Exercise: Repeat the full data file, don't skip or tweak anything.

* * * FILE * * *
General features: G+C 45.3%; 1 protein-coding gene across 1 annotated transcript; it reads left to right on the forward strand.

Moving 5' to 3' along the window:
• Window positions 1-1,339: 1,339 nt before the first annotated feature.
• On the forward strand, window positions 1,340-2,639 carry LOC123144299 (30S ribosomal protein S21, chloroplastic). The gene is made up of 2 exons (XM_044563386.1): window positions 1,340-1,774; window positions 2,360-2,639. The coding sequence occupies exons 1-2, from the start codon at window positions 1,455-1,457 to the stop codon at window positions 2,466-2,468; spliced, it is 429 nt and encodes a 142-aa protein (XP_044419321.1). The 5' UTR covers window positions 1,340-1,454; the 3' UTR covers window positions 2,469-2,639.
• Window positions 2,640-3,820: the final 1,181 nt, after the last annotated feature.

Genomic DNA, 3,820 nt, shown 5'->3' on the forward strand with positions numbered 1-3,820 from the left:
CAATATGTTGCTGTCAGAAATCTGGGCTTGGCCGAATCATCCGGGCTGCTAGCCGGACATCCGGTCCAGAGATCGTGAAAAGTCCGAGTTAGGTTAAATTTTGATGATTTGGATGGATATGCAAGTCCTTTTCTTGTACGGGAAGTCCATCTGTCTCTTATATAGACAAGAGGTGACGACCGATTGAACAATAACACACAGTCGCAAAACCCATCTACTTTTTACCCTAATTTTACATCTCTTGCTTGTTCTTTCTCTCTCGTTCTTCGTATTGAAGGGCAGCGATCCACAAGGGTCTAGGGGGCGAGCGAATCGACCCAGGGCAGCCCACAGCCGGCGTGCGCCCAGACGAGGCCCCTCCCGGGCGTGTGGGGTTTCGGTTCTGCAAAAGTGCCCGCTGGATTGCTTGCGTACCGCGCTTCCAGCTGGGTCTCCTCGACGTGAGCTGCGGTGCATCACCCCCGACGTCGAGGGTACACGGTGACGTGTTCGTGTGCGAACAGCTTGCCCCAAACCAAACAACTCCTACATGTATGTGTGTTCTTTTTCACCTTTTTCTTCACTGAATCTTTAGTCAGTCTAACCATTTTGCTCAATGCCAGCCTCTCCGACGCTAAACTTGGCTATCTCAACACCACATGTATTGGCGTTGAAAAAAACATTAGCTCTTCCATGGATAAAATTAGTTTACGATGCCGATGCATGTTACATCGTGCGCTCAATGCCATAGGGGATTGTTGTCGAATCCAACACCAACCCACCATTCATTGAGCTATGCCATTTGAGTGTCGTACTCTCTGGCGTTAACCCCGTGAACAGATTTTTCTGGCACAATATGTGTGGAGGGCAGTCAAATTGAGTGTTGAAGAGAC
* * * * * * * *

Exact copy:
General features: G+C 45.3%; 1 protein-coding gene across 1 annotated transcript; it reads left to right on the forward strand.

Moving 5' to 3' along the window:
• Window positions 1-1,339: 1,339 nt before the first annotated feature.
• On the forward strand, window positions 1,340-2,639 carry LOC123144299 (30S ribosomal protein S21, chloroplastic). The gene is made up of 2 exons (XM_044563386.1): window positions 1,340-1,774; window positions 2,360-2,639. The coding sequence occupies exons 1-2, from the start codon at window positions 1,455-1,457 to the stop codon at window positions 2,466-2,468; spliced, it is 429 nt and encodes a 142-aa protein (XP_044419321.1). The 5' UTR covers window positions 1,340-1,454; the 3' UTR covers window positions 2,469-2,639.
• Window positions 2,640-3,820: the final 1,181 nt, after the last annotated feature.

Genomic DNA, 3,820 nt, shown 5'->3' on the forward strand with positions numbered 1-3,820 from the left:
CAATATGTTGCTGTCAGAAATCTGGGCTTGGCCGAATCATCCGGGCTGCTAGCCGGACATCCGGTCCAGAGATCGTGAAAAGTCCGAGTTAGGTTAAATTTTGATGATTTGGATGGATATGCAAGTCCTTTTCTTGTACGGGAAGTCCATCTGTCTCTTATATAGACAAGAGGTGACGACCGATTGAACAATAACACACAGTCGCAAAACCCATCTACTTTTTACCCTAATTTTACATCTCTTGCTTGTTCTTTCTCTCTCGTTCTTCGTATTGAAGGGCAGCGATCCACAAGGGTCTAGGGGGCGAGCGAATCGACCCAGGGCAGCCCACAGCCGGCGTGCGCCCAGACGAGGCCCCTCCCGGGCGTGTGGGGTTTCGGTTCTGCAAAAGTGCCCGCTGGATTGCTTGCGTACCGCGCTTCCAGCTGGGTCTCCTCGACGTGAGCTGCGGTGCATCACCCCCGACGTCGAGGGTACACGGTGACGTGTTCGTGTGCGAACAGCTTGCCCCAAACCAAACAACTCCTACATGTATGTGTGTTCTTTTTCACCTTTTTCTTCACTGAATCTTTAGTCAGTCTAACCATTTTGCTCAATGCCAGCCTCTCCGACGCTAAACTTGGCTATCTCAACACCACATGTATTGGCGTTGAAAAAAACATTAGCTCTTCCATGGATAAAATTAGTTTACGATGCCGATGCATGTTACATCGTGCGCTCAATGCCATAGGGGATTGTTGTCGAATCCAACACCAACCCACCATTCATTGAGCTATGCCATTTGAGTGTCGTACTCTCTGGCGTTAACCCCGTGAACAGATTTTTCTGGCACAATATGTGTGGAGGGCAGTCAAATTGAGTGTTGAAGAGAC